If it wasn't brought into existence by an intentional creative act of the artist, then it's not the same as the original, and there's no reason to treat it as such.
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Old 13th August 2019, 07:23 PM   #145
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Originally Posted by theprestige View Post
Does it have the same provenance as the original?

If it wasn't brought into existence by an intentional creative act of the artist, then it's not the same as the original, and there's no reason to treat it as such.
Why would provenance have anything to do with it? We're talking about the object itself, and not anything that may or may not have happened before it came into existence.
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Old 13th August 2019, 07:40 PM   #146
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Originally Posted by arthwollipot View Post
Why would provenance have anything to do with it? We're talking about the object itself, and not anything that may or may not have happened before it came into existence.
Part of the value of art comes from its provenance. A perfect counterfeit isn't the same as the original. It's not like someone manufacturing an AK-47 to the designer's specs, but without licensing the design.

Art is probably a terrible example of the idea we're trying to get at here. The whole point of art is that provenance matters, and a perfect replica is still just a replica.

P-zombies may be indistinguishable from real people, but p-art is always just a forgery of the real thing.
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Old 13th August 2019, 07:46 PM   #147
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Originally Posted by theprestige View Post
Part of the value of art comes from its provenance. A perfect counterfeit isn't the same as the original. It's not like someone manufacturing an AK-47 to the designer's specs, but without licensing the design.

Art is probably a terrible example of the idea we're trying to get at here. The whole point of art is that provenance matters, and a perfect replica is still just a replica.

P-zombies may be indistinguishable from real people, but p-art is always just a forgery of the real thing.
I think you're probably right that we're using the wrong analogy here.
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- xkcd Time (frame 1071-3)
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Old 14th August 2019, 01:20 AM   #148
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Originally Posted by TragicMonkey View Post
I'm actually arguing the opposite. Thinking is an action living brains can do. It's not something that's being done when a piece of machinery follows rules programmed into it.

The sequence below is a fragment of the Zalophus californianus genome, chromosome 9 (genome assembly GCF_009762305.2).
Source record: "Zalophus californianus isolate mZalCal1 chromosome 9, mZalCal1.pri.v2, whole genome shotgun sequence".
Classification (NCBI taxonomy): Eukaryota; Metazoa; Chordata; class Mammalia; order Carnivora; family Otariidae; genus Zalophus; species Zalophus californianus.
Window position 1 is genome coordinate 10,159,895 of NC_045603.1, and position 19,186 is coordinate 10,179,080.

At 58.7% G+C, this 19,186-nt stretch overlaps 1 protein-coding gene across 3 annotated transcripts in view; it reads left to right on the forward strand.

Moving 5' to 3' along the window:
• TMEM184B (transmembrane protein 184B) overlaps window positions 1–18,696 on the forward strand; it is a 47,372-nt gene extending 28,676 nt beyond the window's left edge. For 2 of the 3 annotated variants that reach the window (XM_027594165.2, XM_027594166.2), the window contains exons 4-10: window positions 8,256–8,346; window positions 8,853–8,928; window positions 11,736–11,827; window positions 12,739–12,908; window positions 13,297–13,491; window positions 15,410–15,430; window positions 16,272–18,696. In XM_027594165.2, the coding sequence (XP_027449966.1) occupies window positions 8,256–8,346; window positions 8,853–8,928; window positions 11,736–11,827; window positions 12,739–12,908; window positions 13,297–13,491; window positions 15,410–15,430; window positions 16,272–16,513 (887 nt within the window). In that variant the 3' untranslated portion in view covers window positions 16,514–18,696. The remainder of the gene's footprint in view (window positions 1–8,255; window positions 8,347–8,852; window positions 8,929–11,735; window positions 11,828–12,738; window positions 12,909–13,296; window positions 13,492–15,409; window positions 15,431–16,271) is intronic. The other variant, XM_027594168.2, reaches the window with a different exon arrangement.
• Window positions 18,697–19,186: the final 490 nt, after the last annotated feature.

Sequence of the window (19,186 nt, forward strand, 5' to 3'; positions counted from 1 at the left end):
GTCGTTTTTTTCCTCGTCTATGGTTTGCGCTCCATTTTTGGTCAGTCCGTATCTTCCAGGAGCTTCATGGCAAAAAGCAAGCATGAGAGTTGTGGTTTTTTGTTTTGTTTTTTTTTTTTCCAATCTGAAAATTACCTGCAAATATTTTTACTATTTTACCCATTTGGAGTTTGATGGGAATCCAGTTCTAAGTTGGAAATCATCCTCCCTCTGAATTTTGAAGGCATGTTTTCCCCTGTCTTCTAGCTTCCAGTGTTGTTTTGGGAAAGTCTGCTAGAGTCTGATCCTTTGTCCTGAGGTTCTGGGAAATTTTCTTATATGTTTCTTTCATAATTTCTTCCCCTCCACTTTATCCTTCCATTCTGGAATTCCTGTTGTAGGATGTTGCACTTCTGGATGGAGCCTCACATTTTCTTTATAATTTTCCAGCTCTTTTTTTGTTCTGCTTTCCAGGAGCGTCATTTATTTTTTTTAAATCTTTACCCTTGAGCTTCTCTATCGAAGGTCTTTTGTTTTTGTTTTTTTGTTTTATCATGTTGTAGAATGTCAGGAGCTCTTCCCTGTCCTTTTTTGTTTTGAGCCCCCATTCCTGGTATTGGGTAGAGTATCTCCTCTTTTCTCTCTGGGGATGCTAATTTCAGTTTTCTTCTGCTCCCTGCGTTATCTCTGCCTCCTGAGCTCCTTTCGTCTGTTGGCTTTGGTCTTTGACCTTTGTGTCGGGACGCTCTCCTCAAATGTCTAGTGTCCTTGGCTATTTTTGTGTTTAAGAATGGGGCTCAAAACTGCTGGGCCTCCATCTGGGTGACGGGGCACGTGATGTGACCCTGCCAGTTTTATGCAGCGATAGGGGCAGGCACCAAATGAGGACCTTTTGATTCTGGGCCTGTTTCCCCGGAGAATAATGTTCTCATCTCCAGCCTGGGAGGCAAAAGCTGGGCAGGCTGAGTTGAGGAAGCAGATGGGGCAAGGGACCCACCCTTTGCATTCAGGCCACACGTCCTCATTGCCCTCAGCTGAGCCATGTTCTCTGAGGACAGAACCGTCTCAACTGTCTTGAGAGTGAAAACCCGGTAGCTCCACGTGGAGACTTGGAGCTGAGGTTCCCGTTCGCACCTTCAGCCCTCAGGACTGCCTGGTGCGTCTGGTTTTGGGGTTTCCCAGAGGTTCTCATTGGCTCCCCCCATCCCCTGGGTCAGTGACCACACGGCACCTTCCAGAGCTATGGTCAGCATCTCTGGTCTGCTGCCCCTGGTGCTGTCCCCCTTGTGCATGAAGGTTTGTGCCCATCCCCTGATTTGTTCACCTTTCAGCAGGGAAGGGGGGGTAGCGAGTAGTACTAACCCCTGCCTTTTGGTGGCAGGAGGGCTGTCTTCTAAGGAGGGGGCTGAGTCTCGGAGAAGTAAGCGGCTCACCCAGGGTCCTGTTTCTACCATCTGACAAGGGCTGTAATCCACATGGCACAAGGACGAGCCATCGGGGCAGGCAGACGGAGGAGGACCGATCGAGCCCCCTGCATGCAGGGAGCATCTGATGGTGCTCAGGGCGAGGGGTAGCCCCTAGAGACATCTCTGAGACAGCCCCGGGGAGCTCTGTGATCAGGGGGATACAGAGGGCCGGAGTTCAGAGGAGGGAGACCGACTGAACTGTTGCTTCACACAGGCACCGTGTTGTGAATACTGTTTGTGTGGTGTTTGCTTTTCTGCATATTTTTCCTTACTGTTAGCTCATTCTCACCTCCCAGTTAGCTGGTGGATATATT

OK then. Suppose, with sufficient computing power, we are able to simulate an entire human brain down to the atomic level, and simulate the operation of that brain in accordance with the complet set of laws of physics. We then construct the appropriate inputs to that brain, interpret the outputs, and teach it to translate between English and Chinese. Is the simulation thinking? If not, what is it doing? If it's doing something that is a perfectly accurate model of thinking, with the same inputs and outputs, I would argue that any attempt to describe what it is doing as something other than thinking is a distinction without a difference.

We can then simplify the model by aggregating groups of processes in accordance with emergent rules, to produce a higher level simulation. At some point this will become sufficiently high level to be expressed as a fairly simple rule set. The question is then, at what level of abstraction does thinking cease to take place? And that, I think, is the more interesting, and much harder to answer, question.

Dave
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Old 14th August 2019, 03:16 AM   #149
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Originally Posted by arthwollipot View Post
It doesn't matter whether it's the original or not - if it's identical in every way, it is indistinguishable from the original, and there is no reason to treat it as though it is not.
Would you then be okay with replacing your loved ones with exact android duplicates?
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Old 14th August 2019, 03:21 AM   #150
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Originally Posted by Dave Rogers View Post
OK then. Suppose, with sufficient computing power, we are able to simulate an entire human brain down to the atomic level, and simulate the operation of that brain in accordance with the complet set of laws of physics. We then construct the appropriate inputs to that brain, interpret the outputs, and teach it to translate between English and Chinese. Is the simulation thinking? If not, what is it doing? If it's doing something that is a perfectly accurate model of thinking, with the same inputs and outputs, I would argue that any attempt to describe what it is doing as something other than thinking is a distinction without a difference.